The tree has been occupied by Pileated Woodpeckers, nesting squirrels, Wood Ducks, European Starlings, and Red-Bellied Woodpeckers—several of them simultaneously.

This nesting season, I watched Juliet Squirrel quiver from her balcony in this tree, as she was courted by a Romeo. Soon after, I watched Juliet pad the cavity with leaves, a sure sign she’s expecting. I was looking forward to watching Juliet’s kits take tentative (and comical) first steps outside the cavity.

And then another creature exercised squatter’s rights.

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Shakespeare for Squirrels

Two Romeos, one Juliet.

See how she leans her cheek upon her hand.
O, that I were a glove upon that hand
That I might touch that cheek!

These are lines from the Bard’s most famous play, of course. The story came to mind last week when I noticed two squirrels engaged in a chase. As the critters careened through the trees, with their signature acrobatic leaps and hairpin turns, I couldn’t say who was pursuing whom. I thought initially—it being spring, after all—that I was watching a Romeo in pursuit of his Juliet.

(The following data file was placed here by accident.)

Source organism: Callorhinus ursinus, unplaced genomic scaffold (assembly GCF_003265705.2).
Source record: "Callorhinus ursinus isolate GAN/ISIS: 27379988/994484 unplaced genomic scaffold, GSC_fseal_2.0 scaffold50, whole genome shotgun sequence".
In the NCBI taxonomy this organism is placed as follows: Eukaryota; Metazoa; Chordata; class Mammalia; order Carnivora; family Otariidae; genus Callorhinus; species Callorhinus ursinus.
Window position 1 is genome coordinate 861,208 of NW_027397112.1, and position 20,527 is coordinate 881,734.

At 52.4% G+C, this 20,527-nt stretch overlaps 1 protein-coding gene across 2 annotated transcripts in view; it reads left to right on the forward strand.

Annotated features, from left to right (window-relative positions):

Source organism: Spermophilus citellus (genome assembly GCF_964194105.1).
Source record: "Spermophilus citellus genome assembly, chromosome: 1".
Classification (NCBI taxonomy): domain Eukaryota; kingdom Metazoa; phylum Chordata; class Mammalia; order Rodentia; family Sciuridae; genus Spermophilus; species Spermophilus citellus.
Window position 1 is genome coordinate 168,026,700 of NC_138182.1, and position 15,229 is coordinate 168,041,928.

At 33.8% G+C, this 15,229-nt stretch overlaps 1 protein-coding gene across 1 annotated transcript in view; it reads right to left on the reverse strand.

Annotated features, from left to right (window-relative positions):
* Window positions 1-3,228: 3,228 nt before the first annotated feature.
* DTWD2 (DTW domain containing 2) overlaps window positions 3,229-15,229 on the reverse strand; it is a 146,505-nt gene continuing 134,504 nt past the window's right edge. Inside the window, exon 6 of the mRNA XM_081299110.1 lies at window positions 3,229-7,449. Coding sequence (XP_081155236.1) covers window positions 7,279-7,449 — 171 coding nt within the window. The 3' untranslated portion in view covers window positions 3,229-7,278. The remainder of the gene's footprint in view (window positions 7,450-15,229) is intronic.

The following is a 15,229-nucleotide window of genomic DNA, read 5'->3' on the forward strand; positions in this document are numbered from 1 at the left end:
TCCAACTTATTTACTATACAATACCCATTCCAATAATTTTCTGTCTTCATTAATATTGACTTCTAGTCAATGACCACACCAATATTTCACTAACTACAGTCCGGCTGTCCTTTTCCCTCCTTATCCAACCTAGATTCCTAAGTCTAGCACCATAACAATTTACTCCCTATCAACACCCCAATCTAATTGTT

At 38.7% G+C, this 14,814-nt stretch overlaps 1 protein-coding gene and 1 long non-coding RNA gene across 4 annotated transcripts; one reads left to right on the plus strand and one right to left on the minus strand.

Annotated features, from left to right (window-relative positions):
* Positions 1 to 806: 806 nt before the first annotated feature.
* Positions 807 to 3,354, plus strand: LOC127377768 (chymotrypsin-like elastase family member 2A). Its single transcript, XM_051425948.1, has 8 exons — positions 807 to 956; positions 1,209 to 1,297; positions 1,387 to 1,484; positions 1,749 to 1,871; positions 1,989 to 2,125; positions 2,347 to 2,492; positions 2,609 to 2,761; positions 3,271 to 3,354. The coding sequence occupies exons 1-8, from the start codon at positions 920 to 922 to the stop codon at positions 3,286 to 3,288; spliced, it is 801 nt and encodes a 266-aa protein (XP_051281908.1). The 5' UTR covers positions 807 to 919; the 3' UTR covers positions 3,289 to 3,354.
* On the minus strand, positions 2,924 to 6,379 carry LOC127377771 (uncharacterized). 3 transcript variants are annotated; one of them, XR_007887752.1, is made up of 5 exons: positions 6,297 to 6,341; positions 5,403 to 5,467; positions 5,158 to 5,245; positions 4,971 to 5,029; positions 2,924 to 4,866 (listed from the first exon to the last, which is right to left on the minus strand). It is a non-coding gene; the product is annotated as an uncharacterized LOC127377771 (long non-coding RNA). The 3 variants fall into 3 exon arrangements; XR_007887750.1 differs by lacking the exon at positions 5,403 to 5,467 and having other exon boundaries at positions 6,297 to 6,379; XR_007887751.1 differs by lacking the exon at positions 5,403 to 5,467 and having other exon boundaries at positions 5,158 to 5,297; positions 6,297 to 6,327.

But then I spied the true object of these squirrels’ desire.

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Good Morning, Geese!

Ubiquitous.

If there’s an apt word to describe Canada geese, that’s the one. They’re always around, sometimes just a pair, more often honking in what seems like the hundreds. I tend to pay little attention to these loud-mouthed creatures.

But a few weeks ago, I woke to an eerily beautiful sight—a line of languid geese seemingly also starting their day. The group was strewn across Lake Allegan’s February ice. The air was misty…almost ethereal.